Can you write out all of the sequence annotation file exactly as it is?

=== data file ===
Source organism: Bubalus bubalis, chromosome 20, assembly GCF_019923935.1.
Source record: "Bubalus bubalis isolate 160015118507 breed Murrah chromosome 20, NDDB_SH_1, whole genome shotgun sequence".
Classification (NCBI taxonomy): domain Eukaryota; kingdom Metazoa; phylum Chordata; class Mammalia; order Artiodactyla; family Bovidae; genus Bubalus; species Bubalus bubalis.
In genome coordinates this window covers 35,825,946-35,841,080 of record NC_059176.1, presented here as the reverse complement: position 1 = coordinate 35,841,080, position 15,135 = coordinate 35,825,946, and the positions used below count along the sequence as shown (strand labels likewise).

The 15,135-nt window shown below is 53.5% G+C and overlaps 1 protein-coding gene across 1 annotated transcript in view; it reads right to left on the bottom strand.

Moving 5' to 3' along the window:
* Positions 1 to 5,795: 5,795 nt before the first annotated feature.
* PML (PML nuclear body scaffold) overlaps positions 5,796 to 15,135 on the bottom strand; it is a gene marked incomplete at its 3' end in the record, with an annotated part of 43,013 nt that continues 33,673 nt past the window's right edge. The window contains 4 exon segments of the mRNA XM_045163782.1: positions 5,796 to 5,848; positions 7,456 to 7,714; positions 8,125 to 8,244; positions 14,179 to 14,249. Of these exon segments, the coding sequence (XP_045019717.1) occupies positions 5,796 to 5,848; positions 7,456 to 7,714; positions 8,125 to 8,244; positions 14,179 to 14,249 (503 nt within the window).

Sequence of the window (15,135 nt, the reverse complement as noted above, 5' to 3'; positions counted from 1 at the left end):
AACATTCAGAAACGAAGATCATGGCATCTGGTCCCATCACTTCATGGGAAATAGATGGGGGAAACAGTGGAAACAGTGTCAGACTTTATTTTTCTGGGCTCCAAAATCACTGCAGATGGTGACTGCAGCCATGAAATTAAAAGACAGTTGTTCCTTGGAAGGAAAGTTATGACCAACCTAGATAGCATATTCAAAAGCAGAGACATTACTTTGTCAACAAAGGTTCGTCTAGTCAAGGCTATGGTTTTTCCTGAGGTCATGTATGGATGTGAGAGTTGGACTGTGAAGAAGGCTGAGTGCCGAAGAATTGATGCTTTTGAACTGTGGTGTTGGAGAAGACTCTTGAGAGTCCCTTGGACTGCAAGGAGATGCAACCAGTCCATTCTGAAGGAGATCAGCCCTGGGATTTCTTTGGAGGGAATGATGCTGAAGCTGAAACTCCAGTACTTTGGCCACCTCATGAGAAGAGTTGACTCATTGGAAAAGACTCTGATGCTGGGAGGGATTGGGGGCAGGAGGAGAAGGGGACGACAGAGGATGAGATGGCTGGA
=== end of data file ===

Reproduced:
Source organism: Bubalus bubalis, chromosome 20, assembly GCF_019923935.1.
Source record: "Bubalus bubalis isolate 160015118507 breed Murrah chromosome 20, NDDB_SH_1, whole genome shotgun sequence".
Classification (NCBI taxonomy): domain Eukaryota; kingdom Metazoa; phylum Chordata; class Mammalia; order Artiodactyla; family Bovidae; genus Bubalus; species Bubalus bubalis.
In genome coordinates this window covers 35,825,946-35,841,080 of record NC_059176.1, presented here as the reverse complement: position 1 = coordinate 35,841,080, position 15,135 = coordinate 35,825,946, and the positions used below count along the sequence as shown (strand labels likewise).

The 15,135-nt window shown below is 53.5% G+C and overlaps 1 protein-coding gene across 1 annotated transcript in view; it reads right to left on the bottom strand.

Moving 5' to 3' along the window:
* Positions 1 to 5,795: 5,795 nt before the first annotated feature.
* PML (PML nuclear body scaffold) overlaps positions 5,796 to 15,135 on the bottom strand; it is a gene marked incomplete at its 3' end in the record, with an annotated part of 43,013 nt that continues 33,673 nt past the window's right edge. The window contains 4 exon segments of the mRNA XM_045163782.1: positions 5,796 to 5,848; positions 7,456 to 7,714; positions 8,125 to 8,244; positions 14,179 to 14,249. Of these exon segments, the coding sequence (XP_045019717.1) occupies positions 5,796 to 5,848; positions 7,456 to 7,714; positions 8,125 to 8,244; positions 14,179 to 14,249 (503 nt within the window).

Sequence of the window (15,135 nt, the reverse complement as noted above, 5' to 3'; positions counted from 1 at the left end):
AACATTCAGAAACGAAGATCATGGCATCTGGTCCCATCACTTCATGGGAAATAGATGGGGGAAACAGTGGAAACAGTGTCAGACTTTATTTTTCTGGGCTCCAAAATCACTGCAGATGGTGACTGCAGCCATGAAATTAAAAGACAGTTGTTCCTTGGAAGGAAAGTTATGACCAACCTAGATAGCATATTCAAAAGCAGAGACATTACTTTGTCAACAAAGGTTCGTCTAGTCAAGGCTATGGTTTTTCCTGAGGTCATGTATGGATGTGAGAGTTGGACTGTGAAGAAGGCTGAGTGCCGAAGAATTGATGCTTTTGAACTGTGGTGTTGGAGAAGACTCTTGAGAGTCCCTTGGACTGCAAGGAGATGCAACCAGTCCATTCTGAAGGAGATCAGCCCTGGGATTTCTTTGGAGGGAATGATGCTGAAGCTGAAACTCCAGTACTTTGGCCACCTCATGAGAAGAGTTGACTCATTGGAAAAGACTCTGATGCTGGGAGGGATTGGGGGCAGGAGGAGAAGGGGACGACAGAGGATGAGATGGCTGGA